Swamp blueberry, swamp ink berry, swamp Dianella
None (first described 2007)
Vascular – Native
The National Vegetation Survey (NVS) Databank is a physical archive and electronic databank containing records of over 94,000 vegetation survey plots - including data from over 19,000 permanent plots. NVS maintains a standard set of species code abbreviations that correspond to standard scientific plant names from the Ngä Tipu o Aotearoa - New Zealand Plants database.
2n = 16
Current conservation status
The conservation status of all known New Zealand vascular plant taxa at the rank of species and below were reassessed in 2017 using the New Zealand Threat Classification System (NZTCS). This report includes a statistical summary and brief notes on changes since 2012 and replaces all previous NZTCS lists for vascular plants. Authors: By Peter J. de Lange, Jeremy R. Rolfe, John W. Barkla, Shannel P. Courtney, Paul D. Champion, Leon R. Perrie, Sarah M. Beadel, Kerry A. Ford, Ilse Breitwieser, Ines Schönberger, Rowan Hindmarsh-Walls, Peter B. Heenan and Kate Ladley.
2012 | Not Threatened | Qualifiers: DP
Previous conservation statuses
2009 | At Risk – Declining | Qualifiers: DP
2004 | Sparse
Endemic. North Island. Te Paki south to at least the Mamaku Plateau and near Te Awamutu.
A coastal to lowland wetland species favouring high moor restiad dominated peat bogs. However, it is also known from low moor systems and transitional bogs, the margins of swamps developed within geothermal areas and even from the floating sud communities developed around peat lakes.
Upright, densely tussock-forming evergreen perennial herb; forming very tight, compact and upright clumps; rhizomes up to 20 mm long. Leaves 1-2 m long, 18-25 mm wide, uniformly olive-green to dull dark green, discolourous, usually upright, slightly curved, sometimes drooping, more or less flat, lamina smooth and more or less glossy; margin and abaxial midrib with obscure to prominent minute teeth; apex subacute to more or less obtuse, cucullate; leaf sheaths equitant, tightly clasping, surface and margin weakly to strongly flushed blood-red, red-maroon or pink, especially near base; apex subacute to more or less obtuse, cucullate. Inflorescence erect, 1-2 m long, usually among the leaves; scape slender, arching base asymmetric up to 8.5 x 5.3 mm diameter; panicle 400-700 mm long, branches spreading, short, regularly spaced; cauline leaves subtending branches, leaf-like at the base but reducing in size and becoming bract-like distally; cymules 3-5-flowered; pedicels 9-20 mm long, slightly recurved, terete; bracteoles 1,0-1.2 x c.0.2 mm, narrow-triangular, subtending pedicels, caducous. Flowers nodding, 10-11 mm diameter, opening mid-morning, collapsing late afternoon, perianth segments patent to slightly recurved; sepals 4.8-5.5 x 1.9-2.0 mm, oblong, undersides olive-green flushed red-brown, upper surface paler, apex obtuse; petals 4.1-4.2 x 2.9-3.0 mm, obovate, white, midvein olive-green, apex obtuse to retuse; filaments 6, 1.2-1.4 mm long, white; struma 0.8-1.3 x 0.6-0.7 mm, short oblong to oblong-obovate, yellow, minutely papillose; ovary 1.3-1.5 x c.1.3 mm, green, more or less globular; style 1.4-1.5 mm long, white. Berry 8-20 x 7-10 mm, ovoid to oblong, grey-white and dull to strong violet-blue and glossy, pericarp spongy. Seeds 1.8-2.5 x 2.3-3.2 mm, ovoid, black, shiny.
Distinguished from D. latissima Heenan et de Lange and D. nigra Colenso by the densely tussock forming habit, with very tight, compact and upright clumps, ascending rhizomes up to 20 mm long; usually blood red (sometimes pink) leaf sheaths; uniformly olive-green to dull dark green, upright leaves up to 2 m long and 25 mm wide, with prominent, harsh but usual sparse teeth on the leaf margins, subacute to hooded leaf apex; inflorescences hidden among the leaves, shortly oblong to oblong-obovate (0.8-1.3 mm long) struma; and by the styles which are 1.4-1.5 mm long cf 2.0-2.2 mm long in D. latissima and 1.7-2.1 mm long in D. nigra. Dianella haematica is further distinguished by its preference for acidic wetland habitats.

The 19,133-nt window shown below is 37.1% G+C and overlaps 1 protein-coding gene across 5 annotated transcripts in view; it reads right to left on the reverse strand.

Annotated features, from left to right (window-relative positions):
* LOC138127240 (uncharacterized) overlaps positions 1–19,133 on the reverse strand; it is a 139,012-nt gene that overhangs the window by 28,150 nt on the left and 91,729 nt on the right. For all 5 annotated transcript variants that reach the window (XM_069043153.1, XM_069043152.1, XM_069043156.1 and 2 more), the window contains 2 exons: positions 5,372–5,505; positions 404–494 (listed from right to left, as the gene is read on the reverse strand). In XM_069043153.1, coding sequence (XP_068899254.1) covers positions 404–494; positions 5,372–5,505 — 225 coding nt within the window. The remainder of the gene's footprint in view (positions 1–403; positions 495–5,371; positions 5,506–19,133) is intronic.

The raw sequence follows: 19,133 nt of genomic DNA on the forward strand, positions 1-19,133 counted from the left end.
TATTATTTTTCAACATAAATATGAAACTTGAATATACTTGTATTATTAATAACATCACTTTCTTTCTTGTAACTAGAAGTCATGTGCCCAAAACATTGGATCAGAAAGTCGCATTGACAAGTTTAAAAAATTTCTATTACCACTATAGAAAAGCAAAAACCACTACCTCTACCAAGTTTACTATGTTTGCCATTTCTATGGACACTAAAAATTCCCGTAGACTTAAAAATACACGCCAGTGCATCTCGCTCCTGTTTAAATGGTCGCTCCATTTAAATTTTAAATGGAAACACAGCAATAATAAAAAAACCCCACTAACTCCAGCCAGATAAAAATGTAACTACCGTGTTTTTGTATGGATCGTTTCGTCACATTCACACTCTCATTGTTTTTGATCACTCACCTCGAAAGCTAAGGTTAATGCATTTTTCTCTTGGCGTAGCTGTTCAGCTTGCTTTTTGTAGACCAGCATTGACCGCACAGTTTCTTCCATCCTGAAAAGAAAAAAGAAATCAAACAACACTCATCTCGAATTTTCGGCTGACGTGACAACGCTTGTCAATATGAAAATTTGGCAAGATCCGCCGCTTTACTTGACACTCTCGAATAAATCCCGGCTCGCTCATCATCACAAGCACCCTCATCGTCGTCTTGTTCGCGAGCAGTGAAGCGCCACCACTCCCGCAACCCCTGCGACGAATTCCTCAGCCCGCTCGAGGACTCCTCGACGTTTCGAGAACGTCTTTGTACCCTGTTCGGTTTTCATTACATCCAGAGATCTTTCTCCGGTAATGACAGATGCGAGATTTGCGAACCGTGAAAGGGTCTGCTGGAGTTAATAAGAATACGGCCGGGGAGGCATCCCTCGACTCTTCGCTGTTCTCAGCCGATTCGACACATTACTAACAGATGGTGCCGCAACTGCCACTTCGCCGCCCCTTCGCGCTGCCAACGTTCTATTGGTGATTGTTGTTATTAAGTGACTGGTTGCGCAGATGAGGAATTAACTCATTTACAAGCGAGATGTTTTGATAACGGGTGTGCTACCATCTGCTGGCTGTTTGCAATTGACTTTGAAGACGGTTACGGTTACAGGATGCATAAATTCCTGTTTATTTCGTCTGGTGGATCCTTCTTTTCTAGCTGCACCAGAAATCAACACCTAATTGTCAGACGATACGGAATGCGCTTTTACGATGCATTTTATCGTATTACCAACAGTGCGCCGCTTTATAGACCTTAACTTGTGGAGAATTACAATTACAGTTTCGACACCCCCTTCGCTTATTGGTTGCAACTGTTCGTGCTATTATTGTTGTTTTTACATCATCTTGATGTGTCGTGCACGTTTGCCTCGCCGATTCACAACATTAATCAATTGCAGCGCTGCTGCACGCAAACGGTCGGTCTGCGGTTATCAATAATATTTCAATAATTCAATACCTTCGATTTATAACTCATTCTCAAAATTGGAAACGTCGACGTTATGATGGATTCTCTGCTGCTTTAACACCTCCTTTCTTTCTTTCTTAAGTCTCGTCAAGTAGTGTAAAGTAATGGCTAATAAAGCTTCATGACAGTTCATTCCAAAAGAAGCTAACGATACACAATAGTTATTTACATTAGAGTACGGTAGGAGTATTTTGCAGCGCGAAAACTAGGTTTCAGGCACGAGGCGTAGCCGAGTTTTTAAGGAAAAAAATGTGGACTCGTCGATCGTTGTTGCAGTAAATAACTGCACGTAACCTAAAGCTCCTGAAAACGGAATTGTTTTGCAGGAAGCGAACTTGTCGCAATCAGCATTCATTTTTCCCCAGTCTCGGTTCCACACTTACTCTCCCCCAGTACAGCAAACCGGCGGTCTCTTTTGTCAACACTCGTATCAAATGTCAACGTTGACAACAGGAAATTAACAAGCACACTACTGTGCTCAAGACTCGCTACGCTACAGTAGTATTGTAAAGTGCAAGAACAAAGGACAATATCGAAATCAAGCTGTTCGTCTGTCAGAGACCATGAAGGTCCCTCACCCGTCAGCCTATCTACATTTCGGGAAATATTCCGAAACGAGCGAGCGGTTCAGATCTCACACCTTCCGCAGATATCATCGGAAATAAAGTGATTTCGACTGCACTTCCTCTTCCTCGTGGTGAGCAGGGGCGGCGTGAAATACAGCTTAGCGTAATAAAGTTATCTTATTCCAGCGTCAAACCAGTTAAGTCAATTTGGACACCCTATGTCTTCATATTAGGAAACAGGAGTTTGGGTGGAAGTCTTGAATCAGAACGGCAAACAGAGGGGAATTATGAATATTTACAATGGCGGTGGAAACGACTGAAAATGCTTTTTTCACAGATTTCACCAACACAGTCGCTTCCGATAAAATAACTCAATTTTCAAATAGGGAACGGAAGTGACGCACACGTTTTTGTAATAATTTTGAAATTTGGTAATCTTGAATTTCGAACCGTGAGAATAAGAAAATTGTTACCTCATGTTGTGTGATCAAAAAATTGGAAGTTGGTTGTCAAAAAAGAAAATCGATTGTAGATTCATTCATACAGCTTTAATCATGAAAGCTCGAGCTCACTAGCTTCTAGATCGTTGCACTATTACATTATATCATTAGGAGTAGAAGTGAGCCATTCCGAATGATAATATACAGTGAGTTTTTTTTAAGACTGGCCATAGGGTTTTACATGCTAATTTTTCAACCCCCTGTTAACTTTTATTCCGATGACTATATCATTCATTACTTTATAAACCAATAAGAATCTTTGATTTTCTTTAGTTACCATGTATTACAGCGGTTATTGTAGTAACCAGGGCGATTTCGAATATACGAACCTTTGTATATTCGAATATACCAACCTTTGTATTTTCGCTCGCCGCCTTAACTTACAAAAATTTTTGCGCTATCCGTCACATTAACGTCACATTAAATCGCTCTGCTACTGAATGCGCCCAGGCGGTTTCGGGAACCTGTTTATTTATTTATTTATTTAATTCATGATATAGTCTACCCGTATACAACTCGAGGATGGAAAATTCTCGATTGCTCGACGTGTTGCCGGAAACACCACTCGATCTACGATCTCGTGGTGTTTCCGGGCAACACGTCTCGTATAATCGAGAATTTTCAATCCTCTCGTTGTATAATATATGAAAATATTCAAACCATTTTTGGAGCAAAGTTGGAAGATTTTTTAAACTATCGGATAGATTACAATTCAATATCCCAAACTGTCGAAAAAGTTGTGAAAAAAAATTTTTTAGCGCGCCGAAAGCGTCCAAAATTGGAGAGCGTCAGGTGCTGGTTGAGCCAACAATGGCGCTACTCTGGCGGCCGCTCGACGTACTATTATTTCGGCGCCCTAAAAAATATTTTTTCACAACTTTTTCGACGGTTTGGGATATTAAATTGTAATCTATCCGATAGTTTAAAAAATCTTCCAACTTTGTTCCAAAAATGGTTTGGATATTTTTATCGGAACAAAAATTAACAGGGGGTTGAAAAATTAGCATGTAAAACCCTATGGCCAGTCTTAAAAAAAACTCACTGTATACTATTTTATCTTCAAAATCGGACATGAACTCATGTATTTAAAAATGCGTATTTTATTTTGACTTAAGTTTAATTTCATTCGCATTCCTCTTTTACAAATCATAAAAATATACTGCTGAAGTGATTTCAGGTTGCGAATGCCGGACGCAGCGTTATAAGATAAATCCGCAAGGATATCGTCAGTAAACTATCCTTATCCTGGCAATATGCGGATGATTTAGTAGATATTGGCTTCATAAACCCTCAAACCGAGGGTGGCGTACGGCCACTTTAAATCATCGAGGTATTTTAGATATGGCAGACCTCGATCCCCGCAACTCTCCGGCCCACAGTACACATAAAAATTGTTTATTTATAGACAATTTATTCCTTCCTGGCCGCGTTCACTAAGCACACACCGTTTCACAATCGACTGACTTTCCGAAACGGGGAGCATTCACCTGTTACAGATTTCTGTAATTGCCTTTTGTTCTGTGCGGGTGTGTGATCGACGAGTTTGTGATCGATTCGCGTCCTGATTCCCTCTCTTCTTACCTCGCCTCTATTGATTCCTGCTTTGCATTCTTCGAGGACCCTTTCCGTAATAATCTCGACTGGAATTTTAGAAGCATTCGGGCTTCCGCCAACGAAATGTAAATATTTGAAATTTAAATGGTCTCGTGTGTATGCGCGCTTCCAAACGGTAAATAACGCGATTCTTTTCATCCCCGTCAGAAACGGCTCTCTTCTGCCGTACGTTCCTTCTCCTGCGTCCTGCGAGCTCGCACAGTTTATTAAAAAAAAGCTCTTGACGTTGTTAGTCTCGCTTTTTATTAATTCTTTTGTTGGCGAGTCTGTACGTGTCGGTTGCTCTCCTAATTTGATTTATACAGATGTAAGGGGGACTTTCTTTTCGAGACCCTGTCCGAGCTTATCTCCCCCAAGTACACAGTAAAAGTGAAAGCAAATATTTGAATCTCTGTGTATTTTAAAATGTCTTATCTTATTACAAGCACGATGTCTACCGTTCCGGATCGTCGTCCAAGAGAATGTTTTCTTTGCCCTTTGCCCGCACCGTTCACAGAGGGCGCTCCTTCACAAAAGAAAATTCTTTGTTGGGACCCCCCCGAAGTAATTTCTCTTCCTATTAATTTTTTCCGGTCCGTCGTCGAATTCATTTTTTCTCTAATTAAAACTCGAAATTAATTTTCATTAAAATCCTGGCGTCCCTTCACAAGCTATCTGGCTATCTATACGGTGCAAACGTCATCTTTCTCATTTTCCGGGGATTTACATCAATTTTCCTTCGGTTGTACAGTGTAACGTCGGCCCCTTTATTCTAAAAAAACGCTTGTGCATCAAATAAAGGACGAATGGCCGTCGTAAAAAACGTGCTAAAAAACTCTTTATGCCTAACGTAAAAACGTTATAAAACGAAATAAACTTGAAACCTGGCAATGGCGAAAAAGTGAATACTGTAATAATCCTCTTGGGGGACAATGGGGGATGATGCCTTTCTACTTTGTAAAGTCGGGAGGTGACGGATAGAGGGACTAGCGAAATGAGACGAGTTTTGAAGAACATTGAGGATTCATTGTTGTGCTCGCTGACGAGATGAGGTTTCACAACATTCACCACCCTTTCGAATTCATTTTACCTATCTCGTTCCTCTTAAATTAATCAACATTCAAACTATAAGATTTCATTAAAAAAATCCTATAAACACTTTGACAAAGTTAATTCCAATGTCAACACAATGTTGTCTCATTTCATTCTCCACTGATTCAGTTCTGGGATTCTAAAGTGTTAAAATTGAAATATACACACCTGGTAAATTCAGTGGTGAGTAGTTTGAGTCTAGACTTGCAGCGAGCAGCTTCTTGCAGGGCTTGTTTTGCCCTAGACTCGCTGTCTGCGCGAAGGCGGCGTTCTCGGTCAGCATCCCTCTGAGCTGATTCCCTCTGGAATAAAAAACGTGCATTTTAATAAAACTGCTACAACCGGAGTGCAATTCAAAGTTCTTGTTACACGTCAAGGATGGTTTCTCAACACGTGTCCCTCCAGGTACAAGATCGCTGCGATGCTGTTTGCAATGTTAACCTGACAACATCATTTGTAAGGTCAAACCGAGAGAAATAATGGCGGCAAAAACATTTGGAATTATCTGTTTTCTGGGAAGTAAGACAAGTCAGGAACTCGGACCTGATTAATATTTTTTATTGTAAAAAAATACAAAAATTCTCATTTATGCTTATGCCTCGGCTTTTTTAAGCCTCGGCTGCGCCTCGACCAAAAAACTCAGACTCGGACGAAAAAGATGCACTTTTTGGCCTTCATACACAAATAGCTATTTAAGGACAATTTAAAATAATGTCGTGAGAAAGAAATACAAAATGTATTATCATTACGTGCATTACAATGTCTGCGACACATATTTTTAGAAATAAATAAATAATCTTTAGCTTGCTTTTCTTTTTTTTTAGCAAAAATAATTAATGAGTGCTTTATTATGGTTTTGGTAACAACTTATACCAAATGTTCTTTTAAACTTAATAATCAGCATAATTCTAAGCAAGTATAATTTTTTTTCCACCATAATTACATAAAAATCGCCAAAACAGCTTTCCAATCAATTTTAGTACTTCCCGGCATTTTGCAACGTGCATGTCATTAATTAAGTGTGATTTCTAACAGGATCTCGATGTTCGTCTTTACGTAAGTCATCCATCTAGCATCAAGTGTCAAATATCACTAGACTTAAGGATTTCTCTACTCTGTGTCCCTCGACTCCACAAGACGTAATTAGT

September - November
November - April
Fleshy berries are dispersed by frugivory (Thorsen et al., 2009).
Easily grown from the division of whole plants and from fresh seed. Despite its natural restriction to wetlands it is easily grown in most situations.
Seriously at risk from wetland drainage - especially in the greater Waikato (which appears to be its main centre of distribution). Also vulnerable to competiton from wetland weeds such as Royal Fern (Osmunda regalis L.) and grey willow (Salix cinerea L.). Over large parts of its Waikato range it now survives on the margins of drained peat bogs lining roadside ditches where it is vulnerable to weed spraying. These losses are tempered by the high probability that as a new species its exact range has yet to be determined. Previously regarded (as Dianella aff. nigra (b) (AK 252911; Kopouatai)) as Sparse in de Lange et al. (2004).
dianella: Little Diana
Where To Buy
Not commercially available
For further information refer to:
Fact sheet prepared for NZPCN by P.J. de Lange (18 December 2007). Description adapted from Heenan & de Lange (2007).
References and further reading
de Lange et al., 2004, Threatened and uncommon plants of New Zealand. New Zealand Journal of Botany 42: 45-76.
Heenan, P.B.; de Lange, P.J. 2007: Two new species of Dianella (Hemerocallidaceae) from New Zealand. New Zealand Journal of Botany 45: 269-285
Thorsen, M. J.; Dickinson, K. J. M.; Seddon, P. J. 2009. Seed dispersal systems in the New Zealand flora. Perspectives in Plant Ecology, Evolution and Systematics 11: 285-309
Please cite as: de Lange, P.J. (Year at time of access): Dianella haematica Fact Sheet (content continuously updated). New Zealand Plant Conservation Network. https://www.nzpcn.org.nz/flora/species/dianella-haematica/ (Date website was queried)